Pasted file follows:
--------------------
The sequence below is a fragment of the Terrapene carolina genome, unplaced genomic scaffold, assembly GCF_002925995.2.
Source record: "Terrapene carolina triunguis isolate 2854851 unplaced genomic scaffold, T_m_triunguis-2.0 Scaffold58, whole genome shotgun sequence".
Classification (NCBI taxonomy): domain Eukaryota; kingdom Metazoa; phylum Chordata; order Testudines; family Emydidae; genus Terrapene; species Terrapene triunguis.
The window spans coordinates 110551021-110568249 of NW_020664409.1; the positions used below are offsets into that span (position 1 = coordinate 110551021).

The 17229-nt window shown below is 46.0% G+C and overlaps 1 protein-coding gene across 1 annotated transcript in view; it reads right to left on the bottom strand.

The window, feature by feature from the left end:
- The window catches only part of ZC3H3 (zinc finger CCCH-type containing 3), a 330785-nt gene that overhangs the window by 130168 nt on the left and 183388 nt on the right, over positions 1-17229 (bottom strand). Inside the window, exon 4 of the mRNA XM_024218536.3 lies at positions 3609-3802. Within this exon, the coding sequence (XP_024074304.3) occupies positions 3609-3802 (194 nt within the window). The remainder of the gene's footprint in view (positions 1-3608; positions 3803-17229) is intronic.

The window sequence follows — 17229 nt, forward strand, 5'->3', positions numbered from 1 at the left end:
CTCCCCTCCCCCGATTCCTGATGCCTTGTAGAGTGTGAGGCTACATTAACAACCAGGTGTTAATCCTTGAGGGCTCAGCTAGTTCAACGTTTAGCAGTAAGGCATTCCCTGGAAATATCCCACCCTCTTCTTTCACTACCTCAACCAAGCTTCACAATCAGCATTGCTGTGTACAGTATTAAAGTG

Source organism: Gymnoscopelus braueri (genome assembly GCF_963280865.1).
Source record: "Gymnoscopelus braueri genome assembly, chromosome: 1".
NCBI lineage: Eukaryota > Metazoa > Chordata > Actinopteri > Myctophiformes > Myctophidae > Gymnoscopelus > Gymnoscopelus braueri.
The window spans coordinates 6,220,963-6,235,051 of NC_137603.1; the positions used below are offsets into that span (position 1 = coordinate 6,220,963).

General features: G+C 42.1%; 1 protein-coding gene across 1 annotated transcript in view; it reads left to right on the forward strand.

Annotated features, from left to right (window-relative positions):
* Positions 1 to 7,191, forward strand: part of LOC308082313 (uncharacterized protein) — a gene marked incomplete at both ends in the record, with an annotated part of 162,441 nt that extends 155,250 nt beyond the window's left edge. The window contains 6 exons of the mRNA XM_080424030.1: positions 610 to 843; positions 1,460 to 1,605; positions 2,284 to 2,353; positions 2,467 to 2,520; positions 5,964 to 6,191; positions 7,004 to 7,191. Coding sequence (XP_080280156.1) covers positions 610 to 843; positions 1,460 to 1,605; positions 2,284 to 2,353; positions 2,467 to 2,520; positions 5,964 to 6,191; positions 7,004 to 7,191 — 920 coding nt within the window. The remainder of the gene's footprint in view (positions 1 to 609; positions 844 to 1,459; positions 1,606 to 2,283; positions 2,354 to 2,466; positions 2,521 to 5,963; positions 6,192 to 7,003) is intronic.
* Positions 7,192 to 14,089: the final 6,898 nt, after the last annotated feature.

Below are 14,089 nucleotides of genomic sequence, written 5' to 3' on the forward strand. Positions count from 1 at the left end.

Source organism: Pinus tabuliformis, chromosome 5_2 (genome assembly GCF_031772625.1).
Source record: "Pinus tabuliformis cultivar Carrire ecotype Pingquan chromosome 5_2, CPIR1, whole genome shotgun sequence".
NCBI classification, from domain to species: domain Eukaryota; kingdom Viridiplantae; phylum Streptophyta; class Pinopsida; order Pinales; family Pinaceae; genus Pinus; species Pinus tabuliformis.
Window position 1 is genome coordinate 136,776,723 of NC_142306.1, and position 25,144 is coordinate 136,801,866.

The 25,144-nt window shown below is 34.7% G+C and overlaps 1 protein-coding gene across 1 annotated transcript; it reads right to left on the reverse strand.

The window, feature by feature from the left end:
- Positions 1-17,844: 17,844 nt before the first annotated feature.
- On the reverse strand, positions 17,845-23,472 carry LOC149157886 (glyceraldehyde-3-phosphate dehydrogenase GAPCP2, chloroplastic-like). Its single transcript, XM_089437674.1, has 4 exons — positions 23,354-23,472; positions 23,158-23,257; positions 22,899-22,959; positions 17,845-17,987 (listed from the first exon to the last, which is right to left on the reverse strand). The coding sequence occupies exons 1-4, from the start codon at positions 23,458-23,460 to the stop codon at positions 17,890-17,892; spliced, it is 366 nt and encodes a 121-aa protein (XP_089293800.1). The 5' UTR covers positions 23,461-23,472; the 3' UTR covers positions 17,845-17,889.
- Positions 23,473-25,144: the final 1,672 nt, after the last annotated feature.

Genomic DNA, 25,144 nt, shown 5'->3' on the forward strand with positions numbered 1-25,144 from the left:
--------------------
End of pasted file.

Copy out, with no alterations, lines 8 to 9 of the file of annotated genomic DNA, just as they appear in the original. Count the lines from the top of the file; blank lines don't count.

The window sequence follows — 17229 nt, forward strand, 5'->3', positions numbered from 1 at the left end:
CTCCCCTCCCCCGATTCCTGATGCCTTGTAGAGTGTGAGGCTACATTAACAACCAGGTGTTAATCCTTGAGGGCTCAGCTAGTTCAACGTTTAGCAGTAAGGCATTCCCTGGAAATATCCCACCCTCTTCTTTCACTACCTCAACCAAGCTTCACAATCAGCATTGCTGTGTACAGTATTAAAGTG